By Hannah Isted
I’ve always wanted to write a book.
They say everyone’s got a book in them. But what do you do if that book really doesn’t want to get out?
Maybe a self development guide to stop you leaving things until the last minute (like this blog post perhaps), or a young adult story to rival The Hunger Games or Divergent, with a film series too would be nice.
Or even the next Fifty Shades of Grey, but with a better proofreader.
Instead I wrote what I know, social media, in the hope that it could help some of my friends and small business owners at the time, not knowing what was round the corner for us all.
Gwyneth Paltrow tells us we should be using this time to learn a new language or write a best selling novel and while there’s no ‘shoulds’ for a global pandemic, getting pen to paper can be a helpful distraction.
Last week as I was sorting through the notes on my phone I spotted a to-do list from July last year.
‘Write social media eBook’ it said. It was jotted down in a rush and then instantly forgotten, not to be looked at until 9 months later when I was procrastinating finishing that same book.
Saying that, I found writing ‘the thing’ really hard.
It was only in January after a busy and overwhelming month I took matters into my own hands. I needed to get this thing out of my head and onto a piece of electronic paper so I set a date and booked 2 nights away just to write.
There was no fancy retreat or a cabin in the woods, just a two night stay in Llantwit Major with the sole purpose to stop thinking about writing and finally do it.
I love my dog and my home, but they’re a constant distraction aren’t they? Rather than write 500 words I could easily put on a load of washing or make another cup of tea.
So, I booked the stay for early March and picked an Airbnb with the biggest desk and a kettle within reaching distance. I arrived as we were still saying ‘What’s this Coronavirus thing all about?’ and with one eye on the news and the other on my Google Doc I got cracking.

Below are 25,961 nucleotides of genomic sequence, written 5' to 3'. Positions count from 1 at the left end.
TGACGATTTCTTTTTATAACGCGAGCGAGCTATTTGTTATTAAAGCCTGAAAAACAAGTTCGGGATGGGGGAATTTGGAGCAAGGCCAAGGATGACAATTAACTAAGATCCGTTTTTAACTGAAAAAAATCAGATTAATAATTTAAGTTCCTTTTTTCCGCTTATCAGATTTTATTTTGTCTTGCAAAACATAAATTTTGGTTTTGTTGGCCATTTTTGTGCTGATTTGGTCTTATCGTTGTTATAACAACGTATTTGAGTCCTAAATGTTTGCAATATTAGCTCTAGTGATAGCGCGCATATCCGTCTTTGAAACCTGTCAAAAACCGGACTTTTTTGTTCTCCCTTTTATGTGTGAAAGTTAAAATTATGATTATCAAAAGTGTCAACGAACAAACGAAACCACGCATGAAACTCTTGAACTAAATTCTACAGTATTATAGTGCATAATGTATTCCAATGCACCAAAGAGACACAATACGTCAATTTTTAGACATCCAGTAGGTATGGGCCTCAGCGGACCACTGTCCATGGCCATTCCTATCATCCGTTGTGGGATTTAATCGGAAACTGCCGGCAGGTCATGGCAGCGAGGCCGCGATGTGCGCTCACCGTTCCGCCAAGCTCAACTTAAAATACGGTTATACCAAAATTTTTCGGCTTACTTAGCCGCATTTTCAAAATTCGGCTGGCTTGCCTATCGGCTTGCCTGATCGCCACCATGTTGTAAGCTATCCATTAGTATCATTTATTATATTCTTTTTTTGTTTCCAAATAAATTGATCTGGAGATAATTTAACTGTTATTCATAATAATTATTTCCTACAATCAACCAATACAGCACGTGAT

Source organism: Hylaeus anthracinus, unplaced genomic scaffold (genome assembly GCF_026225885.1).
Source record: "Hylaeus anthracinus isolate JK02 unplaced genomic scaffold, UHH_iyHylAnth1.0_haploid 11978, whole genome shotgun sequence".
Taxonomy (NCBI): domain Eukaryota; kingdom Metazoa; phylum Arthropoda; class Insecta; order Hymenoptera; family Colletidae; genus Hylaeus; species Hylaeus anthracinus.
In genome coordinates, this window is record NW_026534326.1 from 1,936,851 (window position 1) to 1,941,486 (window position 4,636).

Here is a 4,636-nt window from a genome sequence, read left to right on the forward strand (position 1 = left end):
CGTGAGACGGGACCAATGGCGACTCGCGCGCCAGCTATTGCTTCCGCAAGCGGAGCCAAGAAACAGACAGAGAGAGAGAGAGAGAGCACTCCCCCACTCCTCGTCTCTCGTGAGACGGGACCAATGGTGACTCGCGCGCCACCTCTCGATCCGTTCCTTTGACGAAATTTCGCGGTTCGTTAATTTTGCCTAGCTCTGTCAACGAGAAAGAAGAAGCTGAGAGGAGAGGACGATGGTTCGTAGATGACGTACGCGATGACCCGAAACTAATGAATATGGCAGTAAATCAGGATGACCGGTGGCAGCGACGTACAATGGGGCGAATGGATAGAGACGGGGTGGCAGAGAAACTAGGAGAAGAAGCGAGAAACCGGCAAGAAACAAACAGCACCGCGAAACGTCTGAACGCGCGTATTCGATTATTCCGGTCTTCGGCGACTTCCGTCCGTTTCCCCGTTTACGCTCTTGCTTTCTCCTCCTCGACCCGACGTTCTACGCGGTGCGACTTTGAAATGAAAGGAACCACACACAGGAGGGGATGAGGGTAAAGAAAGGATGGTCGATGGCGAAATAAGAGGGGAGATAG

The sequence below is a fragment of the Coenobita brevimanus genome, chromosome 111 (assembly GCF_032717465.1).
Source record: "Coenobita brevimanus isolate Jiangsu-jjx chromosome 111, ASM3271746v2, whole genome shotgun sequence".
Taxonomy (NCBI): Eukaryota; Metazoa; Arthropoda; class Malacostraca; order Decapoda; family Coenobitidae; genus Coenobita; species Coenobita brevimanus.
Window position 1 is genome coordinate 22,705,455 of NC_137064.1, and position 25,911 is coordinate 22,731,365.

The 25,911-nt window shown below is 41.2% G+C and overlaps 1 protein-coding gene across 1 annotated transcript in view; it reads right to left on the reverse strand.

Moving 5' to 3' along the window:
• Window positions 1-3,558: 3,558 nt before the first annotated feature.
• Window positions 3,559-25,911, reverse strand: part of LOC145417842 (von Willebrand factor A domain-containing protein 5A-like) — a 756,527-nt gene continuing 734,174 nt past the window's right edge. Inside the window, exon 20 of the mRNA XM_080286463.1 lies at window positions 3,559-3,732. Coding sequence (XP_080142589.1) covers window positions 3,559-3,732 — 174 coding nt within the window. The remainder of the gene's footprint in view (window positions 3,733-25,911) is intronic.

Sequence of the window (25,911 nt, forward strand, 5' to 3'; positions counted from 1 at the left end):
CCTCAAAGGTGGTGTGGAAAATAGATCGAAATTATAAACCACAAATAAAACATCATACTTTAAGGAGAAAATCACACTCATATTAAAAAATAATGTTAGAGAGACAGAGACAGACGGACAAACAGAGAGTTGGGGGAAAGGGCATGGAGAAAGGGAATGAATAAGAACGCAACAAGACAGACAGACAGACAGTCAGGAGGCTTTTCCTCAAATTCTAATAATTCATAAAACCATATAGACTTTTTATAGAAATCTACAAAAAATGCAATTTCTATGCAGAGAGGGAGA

What helped me the most before I started to write was coming up with a plan and a structure. I knew that the book would be about Facebook and Instagram for small businesses but after that, the possibilities were endless, and that was the problem.
I narrowed it down to the who, what, where, when and how of social media with my trusty post it notes laid out on the floor so I could see it in front of me (another reason why this wouldn’t be possible with a dog.)
Even with no one around I found ways to procrastinate, a quick Facetime with a friend here, a full season of Killing Eve there but by the end of the trip I’d squeezed out 5000 words. It didn’t take me long to realise writing the book is the easy bit.
Next comes the design, the layout and the illustrations. Followed by sorting the website and getting it online. Once that’s all done you switch from writer to publicist and have to show people why it’s worth their time, and money, to read it.
All as the news started to hit that what was happening somewhere else, wasn’t just ‘somewhere else’ anymore. As a small business it’s hard to know the right thing to do in a situation we’ve never been in before.
To promote or not to promote, that is the question. But the reality is that we need our High Streets to survive, and I’d quite like my business to still be there when this is over too.
I think it’s important to only put things out into the world that you’re proud of, so that’s what I plan to do.
I’m proud that the book has given me a focus during this pandemic and helped me take that eye off the news. I’m proud of how many businesses it’s already helped and will keep helping as the word spreads.
Hannah Isted, who loves social media and working with small businesses, started HI Communications 4 years ago. If you’re struggling to create social content that gets you new customers and more business, she can help.
Barry Magazine Founder Hannah, also recently featured in the national media. You can read, “I’ve done up my house for free – I found my bath in the roadside & rug at the tip (but I DID pay 6p for my loo),” here.
Thanks to Hannah for writing exclusively for Mrs SVJ – the community blog of Sue Vincent-Jones. Sue is a journalist, editor, and communications specialist who blogs about Barry – and her life in the wider world, through the eyes of a quirky, and queer, girl done good..
One of Wales Arts Review 100 Women Writers of Wales, the dedicated community supporter, passionate arts lover, and award-winning queer activist, will keep you “informed, entertained and inspired.”